Despite this clarity of thought, the political elites and military continued to use religion as a tool of politics and maximization of power. By the late 1960s, as enunciated by General Sher Ali Pataudi, a minister in Yahya Khan’s cabinet, the ideology of Pakistan (a vague concept) turned into a cornerstone of Pakistani nationhood. Citizenship and faith gradually became synonymous; and the rights of Pakistani people became more and more nebulous.
Pakistan’s Parliament, in a rather dramatic move, declared the Ahmadi community non-Muslim in 1974. In the 1980s, following the Iranian revolution, the official patronage of anti-Shia militias started. Since then, targeting of Shias has been on the rise and now the term ‘Shia genocide’ – earlier frowned upon by experts – is entering into popular discourse. Iran, according to Pakistan’s official quarters, also sponsors groups in Pakistan but the majority-minority dynamic sets an unfavourable balance of power in this deadly game. By the early 1990s, in the relentless wave of Islamisation the country also amended its blasphemy laws and made them even more draconian. The Christians, among others, have borne the brunt of this law.
This trajectory of the country’s history has found resonance in contemporary art
This trajectory of the country’s history has found resonance in contemporary art as well. Saira Wasim, a gifted artist from Pakistan, now based in the United States, has continued to depict the state of her homeland (and its position in the world) through a candid and allegorical lens for the past decade and a half. She has rather remarkably, taken up taboo themes such as the naked hypocrisy of Pakistan’s leaders, the mullahs, and “honor” killings of women. Wasim has not spared the contradictory imperatives of global politics either and employed satire to lampoon US policies, especially under George Bush. This trajectory of the country’s history has found resonance in contemporary art to create a new kind of postmodern miniature.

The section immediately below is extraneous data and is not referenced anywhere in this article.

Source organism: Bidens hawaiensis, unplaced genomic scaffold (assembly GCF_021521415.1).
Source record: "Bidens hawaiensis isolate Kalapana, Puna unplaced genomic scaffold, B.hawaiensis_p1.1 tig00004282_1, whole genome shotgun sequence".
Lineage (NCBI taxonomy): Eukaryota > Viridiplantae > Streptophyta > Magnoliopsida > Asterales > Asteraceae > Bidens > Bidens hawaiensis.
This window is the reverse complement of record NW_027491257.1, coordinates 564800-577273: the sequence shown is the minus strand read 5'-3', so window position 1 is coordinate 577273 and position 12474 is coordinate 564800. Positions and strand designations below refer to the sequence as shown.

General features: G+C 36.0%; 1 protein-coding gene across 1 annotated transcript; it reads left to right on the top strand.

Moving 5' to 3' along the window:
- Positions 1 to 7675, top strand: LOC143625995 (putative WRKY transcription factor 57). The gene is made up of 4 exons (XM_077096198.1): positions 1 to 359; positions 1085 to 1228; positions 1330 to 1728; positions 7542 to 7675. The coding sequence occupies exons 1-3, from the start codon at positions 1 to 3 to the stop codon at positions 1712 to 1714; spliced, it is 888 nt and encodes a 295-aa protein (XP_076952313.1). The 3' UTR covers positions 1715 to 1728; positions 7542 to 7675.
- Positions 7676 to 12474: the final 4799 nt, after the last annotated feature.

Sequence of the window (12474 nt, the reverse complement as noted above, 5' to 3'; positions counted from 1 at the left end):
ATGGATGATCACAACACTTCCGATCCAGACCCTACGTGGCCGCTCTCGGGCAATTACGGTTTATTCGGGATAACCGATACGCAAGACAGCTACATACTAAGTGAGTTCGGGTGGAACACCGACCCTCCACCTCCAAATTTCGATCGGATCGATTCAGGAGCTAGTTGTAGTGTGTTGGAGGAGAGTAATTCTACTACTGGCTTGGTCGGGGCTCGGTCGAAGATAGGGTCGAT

Wasim graduated from the National College of Arts in 1999 and not surprisingly found international recognition soon enough. In 2003, her works were featured in a show at the Whitney Museum of American Art. In the same year she undertook a residency at the Vermont Studio Center. Since then the US has been her home.
Wasim’s artistic expression is also influenced by her personal story. An Ahmadi by faith, she has experienced persecution and knows the intricacies of marginalization, and the hysteria for a puritanical patriotism. Her monumental work ‘Patriotism’ set the trend of making art a powerful mode of resistance. This was before she migrated to the US. The miniature challenged the construction of religious nationalism by depicting a motely crew of Mullahs – of almost all creeds and varieties – waging jihad, and a group of armed young men following their creed.
The young artist, barely out of college was seeing it all and had the gift to document it in miniature format
This painting was completed before 9/11 and many in Pakistan who consider Pakistan’s predicament to be a result of the US War on Terror must see this chilling expression of national ‘identity’. The young artist, barely out of college was seeing it all and had the gift to document it in miniature format. Fifteen years later a good number of young Pakistanis have been confused by Pakistan’s rulers to the extent that violence always has a ‘justification’ and the perpetrators are almost always ‘foreign’.